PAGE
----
- Weak economic data in September should keep the Fed committed to its stimulus efforts, according to Fundstrat.
- And a dovish Fed is bullish for the stock market, leading to a year-end rally as equities climb a wall of worry.
- “We expect economic data to soften, but this will be viewed positively as it tilts the Fed dovish, and hence, pushing off the taper is good for financial markets,” Fundstrat said.
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A decline in economic data in September could set the stock market up for more upside into year-end as the Fed stays dovish and remains committed to its stimulus efforts, Fundstrat’s Tom Lee said in a note on Wednesday.
The expiration of the eviction and mortgage moratoriums in late August represent a large unknown that will ripple across the economy, leading to soft economic data in the coming weeks, Lee said.
Lee highlighted that more than 2 million renters benefited from the eviction moratorium, and now 750,000 evictions are expected before year-end as landlords regain the ability to kick out tenants unable to pay rent.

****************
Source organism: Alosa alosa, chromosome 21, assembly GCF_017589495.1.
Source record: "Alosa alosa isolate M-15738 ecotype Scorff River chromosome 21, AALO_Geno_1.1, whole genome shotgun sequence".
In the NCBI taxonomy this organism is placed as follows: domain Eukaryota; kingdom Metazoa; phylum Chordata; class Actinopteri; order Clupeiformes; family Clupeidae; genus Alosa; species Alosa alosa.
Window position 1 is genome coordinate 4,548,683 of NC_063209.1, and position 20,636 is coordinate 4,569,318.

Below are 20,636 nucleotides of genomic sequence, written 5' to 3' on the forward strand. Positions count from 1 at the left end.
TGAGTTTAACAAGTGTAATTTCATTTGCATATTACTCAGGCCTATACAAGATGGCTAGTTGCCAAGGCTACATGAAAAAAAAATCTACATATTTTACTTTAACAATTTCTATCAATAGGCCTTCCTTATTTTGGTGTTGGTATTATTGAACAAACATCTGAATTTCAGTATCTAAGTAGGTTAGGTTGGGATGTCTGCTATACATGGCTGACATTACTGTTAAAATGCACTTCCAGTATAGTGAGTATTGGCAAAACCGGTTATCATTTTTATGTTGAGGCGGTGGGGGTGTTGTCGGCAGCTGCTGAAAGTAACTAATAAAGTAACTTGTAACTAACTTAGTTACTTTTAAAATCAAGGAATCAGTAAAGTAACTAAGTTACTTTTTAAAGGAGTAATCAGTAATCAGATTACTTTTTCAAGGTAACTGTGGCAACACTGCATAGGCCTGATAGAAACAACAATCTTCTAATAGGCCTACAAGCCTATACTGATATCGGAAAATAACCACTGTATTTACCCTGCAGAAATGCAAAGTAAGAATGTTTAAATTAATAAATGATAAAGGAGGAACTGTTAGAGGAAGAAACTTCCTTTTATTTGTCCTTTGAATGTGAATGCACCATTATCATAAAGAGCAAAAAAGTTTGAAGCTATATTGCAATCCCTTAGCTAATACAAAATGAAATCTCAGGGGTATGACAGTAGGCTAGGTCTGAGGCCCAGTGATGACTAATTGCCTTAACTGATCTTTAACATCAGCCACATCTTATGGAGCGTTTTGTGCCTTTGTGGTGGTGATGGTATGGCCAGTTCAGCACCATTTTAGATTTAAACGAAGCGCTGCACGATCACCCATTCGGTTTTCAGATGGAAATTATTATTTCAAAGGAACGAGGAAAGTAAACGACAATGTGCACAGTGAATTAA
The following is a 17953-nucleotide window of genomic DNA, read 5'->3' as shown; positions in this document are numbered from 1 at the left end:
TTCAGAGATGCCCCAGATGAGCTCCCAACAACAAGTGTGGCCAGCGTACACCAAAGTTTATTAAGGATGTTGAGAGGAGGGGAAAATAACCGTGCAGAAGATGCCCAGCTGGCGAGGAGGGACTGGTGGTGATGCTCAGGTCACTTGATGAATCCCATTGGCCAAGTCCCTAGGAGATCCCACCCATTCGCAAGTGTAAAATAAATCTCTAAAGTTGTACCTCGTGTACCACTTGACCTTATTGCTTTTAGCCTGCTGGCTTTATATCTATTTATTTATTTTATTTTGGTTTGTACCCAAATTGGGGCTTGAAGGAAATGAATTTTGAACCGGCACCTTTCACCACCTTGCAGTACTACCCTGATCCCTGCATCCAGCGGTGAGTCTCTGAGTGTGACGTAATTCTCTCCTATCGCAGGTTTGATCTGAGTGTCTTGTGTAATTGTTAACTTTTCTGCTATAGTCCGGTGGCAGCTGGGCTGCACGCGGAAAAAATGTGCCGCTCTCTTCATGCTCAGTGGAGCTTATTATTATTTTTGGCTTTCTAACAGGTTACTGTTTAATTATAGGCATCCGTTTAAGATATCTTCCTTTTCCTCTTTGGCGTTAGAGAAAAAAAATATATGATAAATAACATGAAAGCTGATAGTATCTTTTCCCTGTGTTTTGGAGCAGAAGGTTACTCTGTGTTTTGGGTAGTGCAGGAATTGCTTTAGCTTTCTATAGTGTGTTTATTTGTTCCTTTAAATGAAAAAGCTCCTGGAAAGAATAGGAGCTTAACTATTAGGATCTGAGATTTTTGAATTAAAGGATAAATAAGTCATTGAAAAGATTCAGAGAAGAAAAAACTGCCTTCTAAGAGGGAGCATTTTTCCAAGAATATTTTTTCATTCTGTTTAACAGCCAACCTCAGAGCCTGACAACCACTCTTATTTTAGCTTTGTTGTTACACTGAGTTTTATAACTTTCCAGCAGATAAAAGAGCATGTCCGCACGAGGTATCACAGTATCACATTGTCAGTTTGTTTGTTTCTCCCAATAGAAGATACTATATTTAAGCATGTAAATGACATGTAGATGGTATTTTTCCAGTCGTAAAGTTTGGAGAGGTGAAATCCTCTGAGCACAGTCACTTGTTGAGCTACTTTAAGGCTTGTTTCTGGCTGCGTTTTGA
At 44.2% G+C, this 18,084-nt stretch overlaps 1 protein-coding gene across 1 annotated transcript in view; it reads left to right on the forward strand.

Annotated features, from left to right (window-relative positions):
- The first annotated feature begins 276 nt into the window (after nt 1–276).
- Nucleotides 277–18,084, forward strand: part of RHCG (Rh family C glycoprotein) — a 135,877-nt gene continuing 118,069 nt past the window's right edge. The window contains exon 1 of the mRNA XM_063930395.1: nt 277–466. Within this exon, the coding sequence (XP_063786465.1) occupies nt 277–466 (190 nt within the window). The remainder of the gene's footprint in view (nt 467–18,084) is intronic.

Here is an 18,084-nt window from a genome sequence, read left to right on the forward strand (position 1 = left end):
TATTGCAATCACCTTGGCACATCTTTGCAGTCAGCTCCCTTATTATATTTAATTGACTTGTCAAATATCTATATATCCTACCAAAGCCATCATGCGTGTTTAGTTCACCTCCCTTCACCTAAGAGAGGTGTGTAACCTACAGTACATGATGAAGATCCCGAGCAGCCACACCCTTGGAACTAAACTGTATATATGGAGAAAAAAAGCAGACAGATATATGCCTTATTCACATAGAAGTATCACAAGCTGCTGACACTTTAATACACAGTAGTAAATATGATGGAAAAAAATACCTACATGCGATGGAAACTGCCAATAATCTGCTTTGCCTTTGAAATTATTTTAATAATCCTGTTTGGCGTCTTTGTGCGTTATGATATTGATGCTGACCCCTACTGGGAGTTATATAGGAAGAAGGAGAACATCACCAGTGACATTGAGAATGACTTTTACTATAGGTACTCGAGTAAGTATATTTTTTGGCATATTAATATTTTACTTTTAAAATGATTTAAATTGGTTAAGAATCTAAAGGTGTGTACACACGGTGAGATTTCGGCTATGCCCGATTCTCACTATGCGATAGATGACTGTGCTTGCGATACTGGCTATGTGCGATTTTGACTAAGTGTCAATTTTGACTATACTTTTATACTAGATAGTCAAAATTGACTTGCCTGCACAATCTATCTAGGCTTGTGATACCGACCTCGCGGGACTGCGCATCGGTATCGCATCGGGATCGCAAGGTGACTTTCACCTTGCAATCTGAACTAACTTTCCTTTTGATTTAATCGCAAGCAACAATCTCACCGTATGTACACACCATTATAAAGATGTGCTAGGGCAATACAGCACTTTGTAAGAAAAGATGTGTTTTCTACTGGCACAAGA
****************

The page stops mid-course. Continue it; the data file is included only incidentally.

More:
Part of that weakness in economic data could already be seen in the collapse in consumer confidence for the month of August. The Conference Board Consumer Confidence Index missed at 113.8 versus expectations of 123 for the month of August.
The rise of the COVID-19 delta variant will also likely hamper consumer confidence in the coming months as the school year begins and daily cases remain elevated.
But the stock market should climb a wall of worry in the face of weak economic data because the Fed will be able to stay committed to its stimulus efforts, including its monthly bond purchases and low interest rates, according to Lee.
“Delaying the tapering would benefit financial markets,” Lee said. The Fed is expected by many to begin lowering its $120 billion in monthly bond purchases by the end of this year or early next year, according to recent Fed minutes and comments from the Jackson Hole symposium.
“We think the biggest takeaway is that we expect economic data to soften, but this will be viewed positively as it tilts the Fed dovish. And hence, pushing off the taper is good for financial markets,” Lee concluded.